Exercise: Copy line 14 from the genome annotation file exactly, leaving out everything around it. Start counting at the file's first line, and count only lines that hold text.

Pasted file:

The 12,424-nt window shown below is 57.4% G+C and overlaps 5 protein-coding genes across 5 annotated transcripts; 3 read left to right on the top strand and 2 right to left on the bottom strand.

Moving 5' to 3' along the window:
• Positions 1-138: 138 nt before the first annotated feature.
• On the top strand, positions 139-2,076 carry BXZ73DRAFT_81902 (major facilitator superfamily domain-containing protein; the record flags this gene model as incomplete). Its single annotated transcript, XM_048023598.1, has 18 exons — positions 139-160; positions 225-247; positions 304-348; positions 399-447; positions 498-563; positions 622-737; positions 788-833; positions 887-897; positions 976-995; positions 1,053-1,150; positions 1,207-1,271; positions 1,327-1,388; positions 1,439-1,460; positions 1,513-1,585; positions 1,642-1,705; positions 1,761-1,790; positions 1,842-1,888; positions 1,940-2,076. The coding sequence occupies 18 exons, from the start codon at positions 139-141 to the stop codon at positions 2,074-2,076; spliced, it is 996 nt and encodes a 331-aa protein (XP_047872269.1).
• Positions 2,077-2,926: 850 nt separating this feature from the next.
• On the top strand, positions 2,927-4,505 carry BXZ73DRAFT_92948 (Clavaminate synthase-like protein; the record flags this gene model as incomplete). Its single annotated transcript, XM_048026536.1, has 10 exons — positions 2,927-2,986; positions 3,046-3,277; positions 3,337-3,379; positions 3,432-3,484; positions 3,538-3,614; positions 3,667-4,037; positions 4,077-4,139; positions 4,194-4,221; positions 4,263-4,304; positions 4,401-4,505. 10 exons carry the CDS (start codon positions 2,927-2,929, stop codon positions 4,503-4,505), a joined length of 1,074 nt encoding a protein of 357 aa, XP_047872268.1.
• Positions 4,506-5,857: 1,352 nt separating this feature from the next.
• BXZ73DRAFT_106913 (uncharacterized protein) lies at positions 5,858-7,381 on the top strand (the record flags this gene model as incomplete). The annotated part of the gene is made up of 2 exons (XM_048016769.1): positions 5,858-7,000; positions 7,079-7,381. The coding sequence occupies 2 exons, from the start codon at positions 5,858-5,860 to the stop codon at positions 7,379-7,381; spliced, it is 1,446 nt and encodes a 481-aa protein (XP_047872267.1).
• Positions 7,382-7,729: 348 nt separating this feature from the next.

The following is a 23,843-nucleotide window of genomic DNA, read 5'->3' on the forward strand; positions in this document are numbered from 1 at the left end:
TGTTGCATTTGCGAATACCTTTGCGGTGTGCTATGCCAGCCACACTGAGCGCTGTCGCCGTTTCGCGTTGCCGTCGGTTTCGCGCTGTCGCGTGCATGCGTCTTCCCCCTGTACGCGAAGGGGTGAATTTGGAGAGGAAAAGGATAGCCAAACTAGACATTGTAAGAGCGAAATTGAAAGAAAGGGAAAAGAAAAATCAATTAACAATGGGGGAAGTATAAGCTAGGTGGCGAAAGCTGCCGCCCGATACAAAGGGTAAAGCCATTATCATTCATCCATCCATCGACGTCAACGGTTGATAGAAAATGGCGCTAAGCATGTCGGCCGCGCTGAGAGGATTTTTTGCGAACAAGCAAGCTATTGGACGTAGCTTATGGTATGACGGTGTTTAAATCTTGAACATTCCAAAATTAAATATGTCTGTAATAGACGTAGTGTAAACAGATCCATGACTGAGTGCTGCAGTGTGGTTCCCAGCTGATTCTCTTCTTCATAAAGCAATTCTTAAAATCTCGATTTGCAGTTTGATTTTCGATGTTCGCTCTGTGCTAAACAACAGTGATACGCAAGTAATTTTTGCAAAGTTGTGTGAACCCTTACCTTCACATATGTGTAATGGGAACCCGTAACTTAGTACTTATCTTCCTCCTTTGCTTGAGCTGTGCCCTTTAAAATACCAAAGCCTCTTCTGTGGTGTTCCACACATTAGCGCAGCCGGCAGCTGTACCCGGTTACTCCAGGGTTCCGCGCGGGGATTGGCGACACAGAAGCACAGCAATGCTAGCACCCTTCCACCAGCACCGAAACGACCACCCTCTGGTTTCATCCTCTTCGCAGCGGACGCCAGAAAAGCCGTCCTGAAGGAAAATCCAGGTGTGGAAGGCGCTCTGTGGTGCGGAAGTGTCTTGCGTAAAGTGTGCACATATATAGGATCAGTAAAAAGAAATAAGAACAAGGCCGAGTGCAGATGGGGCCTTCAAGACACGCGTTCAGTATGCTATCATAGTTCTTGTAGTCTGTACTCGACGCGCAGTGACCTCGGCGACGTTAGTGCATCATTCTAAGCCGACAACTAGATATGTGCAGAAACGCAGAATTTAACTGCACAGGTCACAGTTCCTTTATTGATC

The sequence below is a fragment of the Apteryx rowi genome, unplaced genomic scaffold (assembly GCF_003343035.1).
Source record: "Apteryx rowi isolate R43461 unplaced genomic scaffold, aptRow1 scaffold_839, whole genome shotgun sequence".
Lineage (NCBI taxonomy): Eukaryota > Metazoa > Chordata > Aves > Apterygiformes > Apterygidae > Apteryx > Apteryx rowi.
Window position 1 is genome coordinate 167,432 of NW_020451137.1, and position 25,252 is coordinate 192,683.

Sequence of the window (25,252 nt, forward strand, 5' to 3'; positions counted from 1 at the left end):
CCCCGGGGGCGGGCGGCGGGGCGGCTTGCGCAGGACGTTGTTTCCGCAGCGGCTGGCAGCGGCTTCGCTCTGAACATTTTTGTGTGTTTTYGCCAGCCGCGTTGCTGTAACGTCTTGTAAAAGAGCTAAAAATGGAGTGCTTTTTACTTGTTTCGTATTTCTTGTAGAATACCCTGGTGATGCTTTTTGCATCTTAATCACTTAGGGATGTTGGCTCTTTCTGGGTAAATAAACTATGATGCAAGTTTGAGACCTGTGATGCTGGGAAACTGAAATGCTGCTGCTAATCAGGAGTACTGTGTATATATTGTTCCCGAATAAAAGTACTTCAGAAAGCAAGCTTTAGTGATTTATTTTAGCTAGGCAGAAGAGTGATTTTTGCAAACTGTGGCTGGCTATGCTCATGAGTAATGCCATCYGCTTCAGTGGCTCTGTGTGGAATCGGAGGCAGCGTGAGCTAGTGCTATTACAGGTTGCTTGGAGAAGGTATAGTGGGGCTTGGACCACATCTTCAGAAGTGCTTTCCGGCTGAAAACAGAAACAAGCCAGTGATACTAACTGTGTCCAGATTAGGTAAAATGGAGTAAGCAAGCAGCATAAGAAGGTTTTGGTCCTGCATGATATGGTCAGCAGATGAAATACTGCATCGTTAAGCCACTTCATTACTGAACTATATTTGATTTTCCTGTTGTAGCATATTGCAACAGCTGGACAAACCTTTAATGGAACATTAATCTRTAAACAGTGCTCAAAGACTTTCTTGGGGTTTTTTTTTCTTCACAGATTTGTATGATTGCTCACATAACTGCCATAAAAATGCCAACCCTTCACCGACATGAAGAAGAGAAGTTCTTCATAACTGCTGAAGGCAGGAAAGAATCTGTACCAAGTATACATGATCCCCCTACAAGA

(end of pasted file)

Lineage (NCBI taxonomy): Eukaryota > Metazoa > Chordata > Aves > Apterygiformes > Apterygidae > Apteryx > Apteryx rowi.